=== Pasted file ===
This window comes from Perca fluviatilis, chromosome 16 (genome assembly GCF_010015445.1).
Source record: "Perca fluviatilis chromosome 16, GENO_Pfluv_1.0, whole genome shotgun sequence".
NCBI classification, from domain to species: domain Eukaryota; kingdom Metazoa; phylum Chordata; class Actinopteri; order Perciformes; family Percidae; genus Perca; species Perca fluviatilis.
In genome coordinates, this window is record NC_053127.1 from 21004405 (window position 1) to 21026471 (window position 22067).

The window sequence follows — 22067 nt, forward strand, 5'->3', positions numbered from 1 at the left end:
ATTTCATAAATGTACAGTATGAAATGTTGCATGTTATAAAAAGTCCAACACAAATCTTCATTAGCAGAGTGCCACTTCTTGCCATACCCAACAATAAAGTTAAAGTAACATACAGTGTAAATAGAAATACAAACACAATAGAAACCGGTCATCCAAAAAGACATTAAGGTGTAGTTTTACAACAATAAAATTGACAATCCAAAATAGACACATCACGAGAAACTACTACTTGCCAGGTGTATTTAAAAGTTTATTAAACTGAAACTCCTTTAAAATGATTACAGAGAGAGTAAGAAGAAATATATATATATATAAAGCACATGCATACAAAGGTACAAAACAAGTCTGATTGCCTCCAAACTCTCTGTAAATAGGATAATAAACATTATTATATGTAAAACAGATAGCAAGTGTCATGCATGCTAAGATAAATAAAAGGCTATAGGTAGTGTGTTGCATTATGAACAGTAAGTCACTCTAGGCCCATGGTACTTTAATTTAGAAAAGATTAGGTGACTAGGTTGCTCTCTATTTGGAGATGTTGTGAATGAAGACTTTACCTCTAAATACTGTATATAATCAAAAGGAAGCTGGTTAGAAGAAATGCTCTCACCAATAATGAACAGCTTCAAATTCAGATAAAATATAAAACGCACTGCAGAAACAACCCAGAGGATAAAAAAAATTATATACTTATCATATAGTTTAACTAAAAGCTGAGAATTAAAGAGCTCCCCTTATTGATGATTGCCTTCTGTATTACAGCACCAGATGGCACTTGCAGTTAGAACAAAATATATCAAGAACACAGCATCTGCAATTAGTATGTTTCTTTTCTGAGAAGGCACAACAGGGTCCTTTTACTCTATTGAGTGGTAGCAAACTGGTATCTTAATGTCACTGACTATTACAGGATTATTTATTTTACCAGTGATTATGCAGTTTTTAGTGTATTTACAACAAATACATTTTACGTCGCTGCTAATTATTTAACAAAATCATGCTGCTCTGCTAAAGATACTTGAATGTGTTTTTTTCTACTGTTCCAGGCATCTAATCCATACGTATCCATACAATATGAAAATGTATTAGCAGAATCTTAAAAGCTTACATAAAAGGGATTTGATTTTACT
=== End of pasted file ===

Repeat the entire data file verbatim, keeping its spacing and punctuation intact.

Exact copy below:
This window comes from Perca fluviatilis, chromosome 16 (genome assembly GCF_010015445.1).
Source record: "Perca fluviatilis chromosome 16, GENO_Pfluv_1.0, whole genome shotgun sequence".
NCBI classification, from domain to species: domain Eukaryota; kingdom Metazoa; phylum Chordata; class Actinopteri; order Perciformes; family Percidae; genus Perca; species Perca fluviatilis.
In genome coordinates, this window is record NC_053127.1 from 21004405 (window position 1) to 21026471 (window position 22067).

The window sequence follows — 22067 nt, forward strand, 5'->3', positions numbered from 1 at the left end:
ATTTCATAAATGTACAGTATGAAATGTTGCATGTTATAAAAAGTCCAACACAAATCTTCATTAGCAGAGTGCCACTTCTTGCCATACCCAACAATAAAGTTAAAGTAACATACAGTGTAAATAGAAATACAAACACAATAGAAACCGGTCATCCAAAAAGACATTAAGGTGTAGTTTTACAACAATAAAATTGACAATCCAAAATAGACACATCACGAGAAACTACTACTTGCCAGGTGTATTTAAAAGTTTATTAAACTGAAACTCCTTTAAAATGATTACAGAGAGAGTAAGAAGAAATATATATATATATAAAGCACATGCATACAAAGGTACAAAACAAGTCTGATTGCCTCCAAACTCTCTGTAAATAGGATAATAAACATTATTATATGTAAAACAGATAGCAAGTGTCATGCATGCTAAGATAAATAAAAGGCTATAGGTAGTGTGTTGCATTATGAACAGTAAGTCACTCTAGGCCCATGGTACTTTAATTTAGAAAAGATTAGGTGACTAGGTTGCTCTCTATTTGGAGATGTTGTGAATGAAGACTTTACCTCTAAATACTGTATATAATCAAAAGGAAGCTGGTTAGAAGAAATGCTCTCACCAATAATGAACAGCTTCAAATTCAGATAAAATATAAAACGCACTGCAGAAACAACCCAGAGGATAAAAAAAATTATATACTTATCATATAGTTTAACTAAAAGCTGAGAATTAAAGAGCTCCCCTTATTGATGATTGCCTTCTGTATTACAGCACCAGATGGCACTTGCAGTTAGAACAAAATATATCAAGAACACAGCATCTGCAATTAGTATGTTTCTTTTCTGAGAAGGCACAACAGGGTCCTTTTACTCTATTGAGTGGTAGCAAACTGGTATCTTAATGTCACTGACTATTACAGGATTATTTATTTTACCAGTGATTATGCAGTTTTTAGTGTATTTACAACAAATACATTTTACGTCGCTGCTAATTATTTAACAAAATCATGCTGCTCTGCTAAAGATACTTGAATGTGTTTTTTTCTACTGTTCCAGGCATCTAATCCATACGTATCCATACAATATGAAAATGTATTAGCAGAATCTTAAAAGCTTACATAAAAGGGATTTGATTTTACT